The U.S. Senate will soon vote on the Fiscal Year 2021 Budget resolution, S.Con.Res. 5. Senator Tim Scott introduced an amendment to this resolution which would prohibit an increase in the minimum wage from taking effect during the pandemic.

Americans for Tax Reform supports this amendment and applauds Senator Scott for working to protect American workers during a time of already-high unemployment. If a minimum wage were to be implemented, it would reduce jobs, increase automation, and crush small businesses. During a pandemic, which has resulted in an economic downturn, these effects would be even more detrimental.

A recent report from the Employment Policies Institute (EPI) found that a nationwide mandate for a $15 minimum wage would cost the U.S. economy two million jobs over the long term.

Out of the two million jobs that would be lost to a $15 minimum wage, 900,000 of the job losses will be concentrated in restaurants, bars and other food services. Notably, these sectors are ones hit hardest during the pandemic. Even so, Democrats are certainly not letting a crisis go to waste, as they are actively pushing for a $15 minimum wage.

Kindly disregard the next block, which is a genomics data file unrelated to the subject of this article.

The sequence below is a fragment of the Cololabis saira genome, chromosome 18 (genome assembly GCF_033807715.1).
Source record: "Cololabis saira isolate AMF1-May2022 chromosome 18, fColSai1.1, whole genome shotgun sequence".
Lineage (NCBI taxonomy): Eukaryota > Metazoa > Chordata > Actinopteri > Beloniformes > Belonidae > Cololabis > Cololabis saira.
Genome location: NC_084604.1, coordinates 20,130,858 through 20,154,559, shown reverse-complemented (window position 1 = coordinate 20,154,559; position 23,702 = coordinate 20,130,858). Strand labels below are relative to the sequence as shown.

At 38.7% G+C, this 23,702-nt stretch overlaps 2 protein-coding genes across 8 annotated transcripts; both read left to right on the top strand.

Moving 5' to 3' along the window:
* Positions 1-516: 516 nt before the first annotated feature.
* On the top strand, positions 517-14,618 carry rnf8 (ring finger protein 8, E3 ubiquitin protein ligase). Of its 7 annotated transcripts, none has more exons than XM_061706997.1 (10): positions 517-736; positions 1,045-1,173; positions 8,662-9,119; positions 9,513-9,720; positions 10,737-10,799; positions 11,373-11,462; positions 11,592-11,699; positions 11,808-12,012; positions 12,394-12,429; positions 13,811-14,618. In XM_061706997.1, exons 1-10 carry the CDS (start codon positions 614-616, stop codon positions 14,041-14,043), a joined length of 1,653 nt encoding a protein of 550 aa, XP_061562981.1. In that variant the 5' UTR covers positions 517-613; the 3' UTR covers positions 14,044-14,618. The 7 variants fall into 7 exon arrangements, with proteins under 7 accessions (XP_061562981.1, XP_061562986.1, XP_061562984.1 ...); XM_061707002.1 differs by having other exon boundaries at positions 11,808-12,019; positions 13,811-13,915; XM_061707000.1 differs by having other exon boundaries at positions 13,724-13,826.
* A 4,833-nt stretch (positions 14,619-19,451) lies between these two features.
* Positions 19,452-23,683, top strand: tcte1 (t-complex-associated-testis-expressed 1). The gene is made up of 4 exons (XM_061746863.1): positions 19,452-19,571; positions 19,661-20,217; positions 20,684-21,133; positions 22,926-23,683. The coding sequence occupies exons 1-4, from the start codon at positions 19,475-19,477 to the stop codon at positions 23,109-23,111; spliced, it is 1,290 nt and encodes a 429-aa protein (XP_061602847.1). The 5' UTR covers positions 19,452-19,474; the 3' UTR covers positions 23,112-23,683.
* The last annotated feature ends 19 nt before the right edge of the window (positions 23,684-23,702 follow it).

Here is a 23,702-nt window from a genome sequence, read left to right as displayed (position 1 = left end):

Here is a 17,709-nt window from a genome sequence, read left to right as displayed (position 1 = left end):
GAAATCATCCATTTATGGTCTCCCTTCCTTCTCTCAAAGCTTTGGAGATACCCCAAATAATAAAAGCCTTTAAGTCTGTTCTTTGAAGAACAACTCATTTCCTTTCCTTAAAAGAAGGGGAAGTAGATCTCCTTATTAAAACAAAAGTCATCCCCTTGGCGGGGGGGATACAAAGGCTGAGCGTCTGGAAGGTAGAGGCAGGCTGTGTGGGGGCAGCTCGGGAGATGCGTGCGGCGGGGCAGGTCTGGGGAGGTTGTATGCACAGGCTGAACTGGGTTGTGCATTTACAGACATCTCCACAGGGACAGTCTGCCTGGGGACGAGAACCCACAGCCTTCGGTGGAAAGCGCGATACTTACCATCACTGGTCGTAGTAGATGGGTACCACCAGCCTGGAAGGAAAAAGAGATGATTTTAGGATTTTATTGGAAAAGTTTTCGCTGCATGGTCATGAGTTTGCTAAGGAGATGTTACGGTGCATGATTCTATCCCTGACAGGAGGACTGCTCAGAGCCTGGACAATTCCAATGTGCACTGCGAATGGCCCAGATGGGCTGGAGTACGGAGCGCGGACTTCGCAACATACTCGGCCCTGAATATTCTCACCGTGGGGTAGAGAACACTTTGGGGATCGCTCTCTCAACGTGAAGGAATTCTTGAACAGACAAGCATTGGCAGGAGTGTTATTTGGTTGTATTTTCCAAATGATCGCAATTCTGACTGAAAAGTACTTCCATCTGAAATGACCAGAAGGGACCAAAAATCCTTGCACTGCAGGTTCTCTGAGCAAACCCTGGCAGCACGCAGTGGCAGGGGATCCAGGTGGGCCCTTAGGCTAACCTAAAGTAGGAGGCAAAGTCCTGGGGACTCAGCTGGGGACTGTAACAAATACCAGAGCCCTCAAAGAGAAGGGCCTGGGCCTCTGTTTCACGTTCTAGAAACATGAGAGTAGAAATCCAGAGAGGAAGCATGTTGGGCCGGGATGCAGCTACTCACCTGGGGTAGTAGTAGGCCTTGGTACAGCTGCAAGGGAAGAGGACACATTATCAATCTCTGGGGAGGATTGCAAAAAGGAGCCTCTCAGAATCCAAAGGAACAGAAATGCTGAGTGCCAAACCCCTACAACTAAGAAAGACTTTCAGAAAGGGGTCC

The EPI analysis found that the weight of these job losses will be felt by young workers and women. Other sources have found disproportionate negative effects on ex-convicts, Black/Hispanic workers, and less-skilled/less-experienced workers. This policy would hurt the very people Democrats claim to champion.

A minimum wage increase will also speed up automation. As Economists Grace Lordan of the London School of Economics and David Neumark of UC Irvine explain in their study: “Based on data from 1980-2015, we find that increasing the minimum wage decreases significantly the share of automatable employment held by low-skilled workers.”  

Recently, Americans for Tax Reform led a coalition with 62 groups, activists, and legislators, releasing a letter to members of Congress in opposition to a $15 federal minimum wage. 

Among other points, the letter explains how this law would hurt small businesses:

“Small businesses with thin margins would be forced to pass the costs onto consumers, which could lead to a decline in businesses, a loss of revenue, and layoffs. Businesses that have closed temporarily due to the pandemic may decide not to reopen at all in the face of a higher minimum wage, and many employers will forgo hiring new workers because they cannot afford them.”   

ATR urges members of Congress to support Senator Scott’s amendment to prohibit an increase in the minimum wage from taking effect during the pandemic.